Once I received an e-mail from a training and consulting company who wanted to discuss potential cooperation. “I am responsible for hiring a new talent” the guy – let’s call him George- wrote.
I admit, my ego was flattered by the interest and I thought: So what, there’s nothing to lose and maybe something to gain (btw, a classic mistake of negotiators, but that’s another story). In short, I agreed with the meeting.
When I arrived, George was already there. But not alone. The other person at the table was older, and the real decision maker at the first sight. Sure enough, he introduced himself as the owner of the company.
Two thoughts ran through my head immediately. The first was: “Oh well, so it was a set up – George’s sole purpose was to do a secretary job for the owner…” and right after that came the second: “Well, if all goes well, I’d planned to ask for a meeting with the owner. At least we can save some time…”
As we introduced, George said they’d just finished a meeting on another subject and asked if it was ok for the owner to join us for lunch. My suspicion was confirmed: during the conversation it became more and more obvious that there was no prior meeting, the owner was there for that very lunch. And his eyes were glowing with interest (or greed?).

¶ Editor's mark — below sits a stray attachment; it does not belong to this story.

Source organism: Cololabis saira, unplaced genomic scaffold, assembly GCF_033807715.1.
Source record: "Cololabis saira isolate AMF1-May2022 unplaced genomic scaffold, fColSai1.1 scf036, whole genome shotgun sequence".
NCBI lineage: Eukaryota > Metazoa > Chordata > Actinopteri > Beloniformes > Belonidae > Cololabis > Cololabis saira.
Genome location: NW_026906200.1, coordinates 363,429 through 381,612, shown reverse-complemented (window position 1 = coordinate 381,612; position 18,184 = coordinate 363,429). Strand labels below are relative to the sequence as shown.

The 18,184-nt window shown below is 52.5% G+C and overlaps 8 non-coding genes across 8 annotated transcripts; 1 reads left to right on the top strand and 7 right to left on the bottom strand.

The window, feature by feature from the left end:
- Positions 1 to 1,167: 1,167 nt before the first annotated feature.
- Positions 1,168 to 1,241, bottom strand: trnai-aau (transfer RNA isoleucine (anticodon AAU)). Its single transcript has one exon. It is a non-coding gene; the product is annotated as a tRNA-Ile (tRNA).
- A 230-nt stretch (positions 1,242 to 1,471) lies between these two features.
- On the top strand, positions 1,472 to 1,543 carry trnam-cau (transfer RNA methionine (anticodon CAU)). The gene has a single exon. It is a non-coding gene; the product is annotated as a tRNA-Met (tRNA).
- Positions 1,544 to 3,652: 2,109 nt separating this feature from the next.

And the need seemed pressing: He talked about taking responsibility for delivering results:
How do you do it when it’s clearly not in your hands? I asked.
Well, few companies know, but we do.
He talked about mutual enrichment – which sounded more like we want to know what you know and then, he talked about pretty much all my pain areas – having no colleagues to rely on in a large project, mutual learning, sense of belonging… You can imagine what solopreneurship looks like…( And what about your interests (not George’s – he quickly turned into a silent observer???)
As he dodged the answer again, my discomfort turned into irritation. I felt insulted. How do I politely tell them I’ve seen enough?
Finally, I suggested we stay in touch and reopen the discussion 6 months later. (another mistake) The resulting answer was a confrontation: So you were decided before the meeting, weren’t you? And that was the last drop.
This happened around two years ago, but as I was studying the importance of trust, this story suddenly came back. Like yesterday.
“Whoever is careless with the truth in small matters cannot be trusted with important matters.”
I think Albert Einstein was right.